Integrating religious toleration into working practices

Integrating religious toleration into working practices Share

Earlier this month we looked at showing toleration and respect to people of other faiths and religions in particular relation to Christmas. Yet as tomorrow’s business leaders, you’ll need to ensure you embed this toleration within your business 365 days a year. So how do you go about advising or managing a team, department or operation to ensure you respect and get the best of out of all its members?

New Year, New Start

January traditionally sees the introduction of new changes – whether that’s lifestyle, pricing, or spiritual reconnection. And in this time of new beginnings, many people of all beliefs and thought systems may do things differently – whether that’s giving up alcohol, changing their diet, kicking bad habits, or taking a new approach to health and fitness. Such changes can be really difficult to make stick, so showing toleration and support of these individuals’ choices can go a long way.

If you’re arranging social events, ensure that drinking alcohol is not the main feature, and respect those that choose not to drink. No interrogation or challenge is necessary. Similarly, ensure that any catering takes into account the belief systems of those attending – whether that’s kosher, halal, vegan, fat-free, carb-free, or nothing at all after a certain time of day. No one wants to be left out, or forced to join in with something they don’t want, while no one who is partaking would want to see a friend or colleague uncomfortable at having to turn something down.

If your businesses or a client business deals with or trades in alcohol, animal products, weapons or anything else that could go against the beliefs of one of your team members, speak to them about the situation and come up with a solution early on, to save more difficulty further down the line.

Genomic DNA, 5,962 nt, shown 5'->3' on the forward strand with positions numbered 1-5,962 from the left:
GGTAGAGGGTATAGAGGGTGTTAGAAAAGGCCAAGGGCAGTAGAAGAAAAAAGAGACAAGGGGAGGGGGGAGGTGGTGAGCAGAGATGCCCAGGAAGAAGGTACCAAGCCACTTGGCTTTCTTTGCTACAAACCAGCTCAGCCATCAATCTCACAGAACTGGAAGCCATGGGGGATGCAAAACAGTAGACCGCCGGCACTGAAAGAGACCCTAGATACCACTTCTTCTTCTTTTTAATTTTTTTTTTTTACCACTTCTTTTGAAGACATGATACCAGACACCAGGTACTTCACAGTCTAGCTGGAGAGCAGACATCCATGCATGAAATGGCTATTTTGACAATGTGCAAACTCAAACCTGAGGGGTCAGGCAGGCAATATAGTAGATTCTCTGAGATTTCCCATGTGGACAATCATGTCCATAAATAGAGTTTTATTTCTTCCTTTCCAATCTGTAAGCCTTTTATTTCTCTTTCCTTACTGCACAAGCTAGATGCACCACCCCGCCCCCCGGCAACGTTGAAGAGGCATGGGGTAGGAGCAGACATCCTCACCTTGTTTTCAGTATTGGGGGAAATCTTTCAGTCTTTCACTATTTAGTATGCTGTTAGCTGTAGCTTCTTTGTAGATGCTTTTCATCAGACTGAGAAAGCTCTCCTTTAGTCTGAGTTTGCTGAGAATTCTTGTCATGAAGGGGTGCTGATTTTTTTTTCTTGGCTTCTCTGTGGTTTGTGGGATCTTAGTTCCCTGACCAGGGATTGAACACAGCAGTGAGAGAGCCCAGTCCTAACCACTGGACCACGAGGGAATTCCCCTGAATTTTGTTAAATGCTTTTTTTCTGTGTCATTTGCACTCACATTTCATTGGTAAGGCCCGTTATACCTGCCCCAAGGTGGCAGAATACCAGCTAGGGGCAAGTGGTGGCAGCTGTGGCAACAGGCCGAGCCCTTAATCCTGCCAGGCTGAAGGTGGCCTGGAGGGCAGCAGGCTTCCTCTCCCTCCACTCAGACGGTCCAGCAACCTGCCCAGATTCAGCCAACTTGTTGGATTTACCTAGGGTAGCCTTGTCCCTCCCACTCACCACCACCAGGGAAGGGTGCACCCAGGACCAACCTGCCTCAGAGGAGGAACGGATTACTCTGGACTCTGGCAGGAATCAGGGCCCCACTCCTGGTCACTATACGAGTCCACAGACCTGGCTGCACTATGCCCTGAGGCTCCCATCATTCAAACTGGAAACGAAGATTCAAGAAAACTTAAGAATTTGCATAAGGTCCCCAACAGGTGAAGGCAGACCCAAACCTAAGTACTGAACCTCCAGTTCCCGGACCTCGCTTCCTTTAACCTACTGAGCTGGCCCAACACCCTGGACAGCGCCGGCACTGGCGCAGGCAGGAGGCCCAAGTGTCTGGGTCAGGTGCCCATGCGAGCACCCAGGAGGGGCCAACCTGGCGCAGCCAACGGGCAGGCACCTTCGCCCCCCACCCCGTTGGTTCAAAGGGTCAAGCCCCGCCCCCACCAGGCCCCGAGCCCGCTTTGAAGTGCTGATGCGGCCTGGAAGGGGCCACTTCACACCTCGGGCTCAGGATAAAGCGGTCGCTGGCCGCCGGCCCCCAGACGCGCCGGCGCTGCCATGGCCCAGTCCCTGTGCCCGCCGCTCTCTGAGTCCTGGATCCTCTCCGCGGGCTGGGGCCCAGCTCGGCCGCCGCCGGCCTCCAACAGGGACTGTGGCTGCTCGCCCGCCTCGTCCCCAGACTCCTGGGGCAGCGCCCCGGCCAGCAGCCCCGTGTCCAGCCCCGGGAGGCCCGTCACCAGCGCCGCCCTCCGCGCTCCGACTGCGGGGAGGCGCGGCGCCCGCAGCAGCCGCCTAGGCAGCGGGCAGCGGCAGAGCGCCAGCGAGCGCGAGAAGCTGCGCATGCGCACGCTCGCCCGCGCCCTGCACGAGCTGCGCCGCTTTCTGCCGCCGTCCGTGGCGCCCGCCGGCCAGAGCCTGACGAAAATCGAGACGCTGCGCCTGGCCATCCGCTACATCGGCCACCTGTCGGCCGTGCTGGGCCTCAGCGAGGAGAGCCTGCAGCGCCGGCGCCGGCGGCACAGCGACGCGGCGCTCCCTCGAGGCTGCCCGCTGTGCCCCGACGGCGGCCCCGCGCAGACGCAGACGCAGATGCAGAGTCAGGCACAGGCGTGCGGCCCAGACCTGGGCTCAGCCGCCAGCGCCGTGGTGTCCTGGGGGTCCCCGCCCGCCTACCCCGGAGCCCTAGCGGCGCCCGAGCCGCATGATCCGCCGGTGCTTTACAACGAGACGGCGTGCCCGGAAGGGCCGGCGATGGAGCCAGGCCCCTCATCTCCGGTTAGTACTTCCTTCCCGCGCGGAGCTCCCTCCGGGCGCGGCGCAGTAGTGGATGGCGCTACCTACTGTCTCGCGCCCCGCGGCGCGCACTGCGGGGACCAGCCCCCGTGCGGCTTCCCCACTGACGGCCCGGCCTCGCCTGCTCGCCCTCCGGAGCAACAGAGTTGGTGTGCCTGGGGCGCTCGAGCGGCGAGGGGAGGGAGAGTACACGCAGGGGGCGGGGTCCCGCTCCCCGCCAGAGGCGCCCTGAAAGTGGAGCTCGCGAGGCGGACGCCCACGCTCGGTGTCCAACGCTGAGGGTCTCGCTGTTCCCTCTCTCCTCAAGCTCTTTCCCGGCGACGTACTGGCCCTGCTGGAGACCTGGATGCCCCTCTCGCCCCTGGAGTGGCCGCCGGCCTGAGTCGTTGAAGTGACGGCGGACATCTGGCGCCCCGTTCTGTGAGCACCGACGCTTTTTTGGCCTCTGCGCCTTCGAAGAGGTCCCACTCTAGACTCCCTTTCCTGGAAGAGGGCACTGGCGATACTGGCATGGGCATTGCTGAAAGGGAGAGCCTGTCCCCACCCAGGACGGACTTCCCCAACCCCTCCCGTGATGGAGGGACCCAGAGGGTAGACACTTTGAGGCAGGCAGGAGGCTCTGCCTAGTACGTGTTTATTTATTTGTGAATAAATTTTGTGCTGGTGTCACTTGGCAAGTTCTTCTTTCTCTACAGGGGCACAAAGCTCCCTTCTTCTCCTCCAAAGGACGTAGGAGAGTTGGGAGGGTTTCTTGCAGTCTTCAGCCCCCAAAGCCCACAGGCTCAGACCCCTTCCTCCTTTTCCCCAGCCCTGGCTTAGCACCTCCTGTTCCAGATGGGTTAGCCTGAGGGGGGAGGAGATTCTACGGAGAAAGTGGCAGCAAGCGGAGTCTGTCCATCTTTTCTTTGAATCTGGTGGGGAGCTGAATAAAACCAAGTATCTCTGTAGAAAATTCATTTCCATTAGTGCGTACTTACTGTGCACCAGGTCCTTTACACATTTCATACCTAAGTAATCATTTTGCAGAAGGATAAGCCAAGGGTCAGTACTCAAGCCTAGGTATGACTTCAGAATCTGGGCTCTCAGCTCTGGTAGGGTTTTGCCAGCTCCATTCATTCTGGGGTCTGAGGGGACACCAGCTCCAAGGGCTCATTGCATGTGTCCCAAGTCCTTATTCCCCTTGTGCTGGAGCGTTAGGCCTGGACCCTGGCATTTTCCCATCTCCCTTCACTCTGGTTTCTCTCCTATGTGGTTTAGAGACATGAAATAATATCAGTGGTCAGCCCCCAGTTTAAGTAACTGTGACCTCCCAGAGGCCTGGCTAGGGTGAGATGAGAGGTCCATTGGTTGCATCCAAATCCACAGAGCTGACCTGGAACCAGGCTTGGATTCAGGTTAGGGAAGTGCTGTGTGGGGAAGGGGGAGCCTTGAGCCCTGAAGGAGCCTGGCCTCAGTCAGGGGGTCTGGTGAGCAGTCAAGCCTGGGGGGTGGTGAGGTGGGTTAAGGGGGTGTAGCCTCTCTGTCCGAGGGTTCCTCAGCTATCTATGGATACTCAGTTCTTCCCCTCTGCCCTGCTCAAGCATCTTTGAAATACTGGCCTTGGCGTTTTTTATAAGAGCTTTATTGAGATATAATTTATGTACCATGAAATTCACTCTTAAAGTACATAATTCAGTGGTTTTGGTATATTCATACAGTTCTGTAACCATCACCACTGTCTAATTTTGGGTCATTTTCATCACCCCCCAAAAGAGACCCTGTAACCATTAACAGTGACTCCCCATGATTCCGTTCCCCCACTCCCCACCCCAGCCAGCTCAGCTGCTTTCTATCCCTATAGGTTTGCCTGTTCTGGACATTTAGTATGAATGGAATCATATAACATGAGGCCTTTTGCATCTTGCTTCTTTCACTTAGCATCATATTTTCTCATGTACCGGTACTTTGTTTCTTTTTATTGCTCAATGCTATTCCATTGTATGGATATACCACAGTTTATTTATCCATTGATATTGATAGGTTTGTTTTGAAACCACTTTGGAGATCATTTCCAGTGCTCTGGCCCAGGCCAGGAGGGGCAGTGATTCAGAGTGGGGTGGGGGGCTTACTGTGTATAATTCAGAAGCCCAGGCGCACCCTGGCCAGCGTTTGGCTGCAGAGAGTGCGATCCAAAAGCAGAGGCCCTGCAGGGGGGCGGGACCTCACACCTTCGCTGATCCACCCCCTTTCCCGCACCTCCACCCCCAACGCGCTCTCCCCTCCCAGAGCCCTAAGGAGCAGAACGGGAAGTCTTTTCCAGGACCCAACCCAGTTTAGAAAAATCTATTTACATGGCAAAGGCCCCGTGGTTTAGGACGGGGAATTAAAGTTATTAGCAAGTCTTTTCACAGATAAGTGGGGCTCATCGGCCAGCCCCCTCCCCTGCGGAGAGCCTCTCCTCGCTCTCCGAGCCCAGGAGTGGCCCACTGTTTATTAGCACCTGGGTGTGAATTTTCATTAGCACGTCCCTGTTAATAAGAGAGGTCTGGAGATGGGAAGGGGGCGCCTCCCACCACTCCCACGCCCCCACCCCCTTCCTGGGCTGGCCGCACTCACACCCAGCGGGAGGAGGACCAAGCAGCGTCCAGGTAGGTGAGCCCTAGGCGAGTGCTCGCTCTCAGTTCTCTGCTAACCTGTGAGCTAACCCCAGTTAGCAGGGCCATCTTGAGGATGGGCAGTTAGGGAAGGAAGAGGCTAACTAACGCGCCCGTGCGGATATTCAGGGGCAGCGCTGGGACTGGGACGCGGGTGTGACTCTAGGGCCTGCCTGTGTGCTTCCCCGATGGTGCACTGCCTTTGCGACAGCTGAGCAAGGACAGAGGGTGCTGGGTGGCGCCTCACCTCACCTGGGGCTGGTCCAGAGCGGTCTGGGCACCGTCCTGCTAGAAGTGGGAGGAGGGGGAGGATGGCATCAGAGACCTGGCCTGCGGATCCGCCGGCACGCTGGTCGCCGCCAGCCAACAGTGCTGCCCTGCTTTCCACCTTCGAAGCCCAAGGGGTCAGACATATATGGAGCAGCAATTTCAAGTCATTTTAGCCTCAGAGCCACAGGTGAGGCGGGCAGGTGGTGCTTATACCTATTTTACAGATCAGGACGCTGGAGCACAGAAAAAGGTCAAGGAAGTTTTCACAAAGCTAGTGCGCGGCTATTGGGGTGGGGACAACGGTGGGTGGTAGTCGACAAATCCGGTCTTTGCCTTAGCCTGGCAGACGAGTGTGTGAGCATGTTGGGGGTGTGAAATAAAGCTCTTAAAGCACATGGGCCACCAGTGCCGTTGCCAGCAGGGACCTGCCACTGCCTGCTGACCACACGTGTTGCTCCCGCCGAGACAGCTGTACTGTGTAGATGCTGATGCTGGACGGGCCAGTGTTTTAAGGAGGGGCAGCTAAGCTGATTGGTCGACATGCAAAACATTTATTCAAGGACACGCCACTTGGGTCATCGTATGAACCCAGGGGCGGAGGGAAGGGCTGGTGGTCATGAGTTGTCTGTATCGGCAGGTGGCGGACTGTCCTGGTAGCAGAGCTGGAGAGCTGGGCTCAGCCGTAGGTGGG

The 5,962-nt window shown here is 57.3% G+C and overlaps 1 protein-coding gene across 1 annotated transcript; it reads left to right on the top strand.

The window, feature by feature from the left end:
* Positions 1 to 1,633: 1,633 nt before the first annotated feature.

Around the clock

Eating and drinking in social environments may be quite an easy thing to get right, especially if they happen rarely, but what about when you’re in the office or at a client meeting?

To start with, remember that some religions have different holidays and holy days to what are traditionally celebrated in the UK, so if you’re aware of a client or team member who follows a different belief or tradition, don’t be afraid to ask them when these are so they can be respected.

Similarly, Friday afternoons in winter can be a conflicting time for Jews celebrating the Sabbath, while strict Muslims will require time to pray at certain points during the day. Environmentalists may have extra considerations when it comes to things like transport, so think about early starts and late finishes for everyone involved.

Dress codes

Many belief systems encourage different ways of dressing or personal presentation, and now society has become much more tolerant of these, so make sure your workplace keeps up. While in some customer-facing roles a certain level of smartness may be required, that doesn’t mean a headscarf, kippah, or turban can’t be worn, or that shoulders, arms and ankles can’t be covered up.

Remember that shoes and belts in a uniform don’t have to be made of leather, and trousers and tops don’t have to be ‘fitted’. If your business has a uniform or strict dress code, consider how this might affect people with different belief systems to your own.

Open and honest

This may all sound like a lot of hard work and unnecessary stress for a manager, but it becomes much easier by being open, receptive and empowering of team members. Let them suggest ideas, encourage them to organise events that celebrate their beliefs, and promote discussion amongst your colleagues and clients that build unity and excitement for every individual. Before you know it, your team will be more diverse, committed and productive than ever!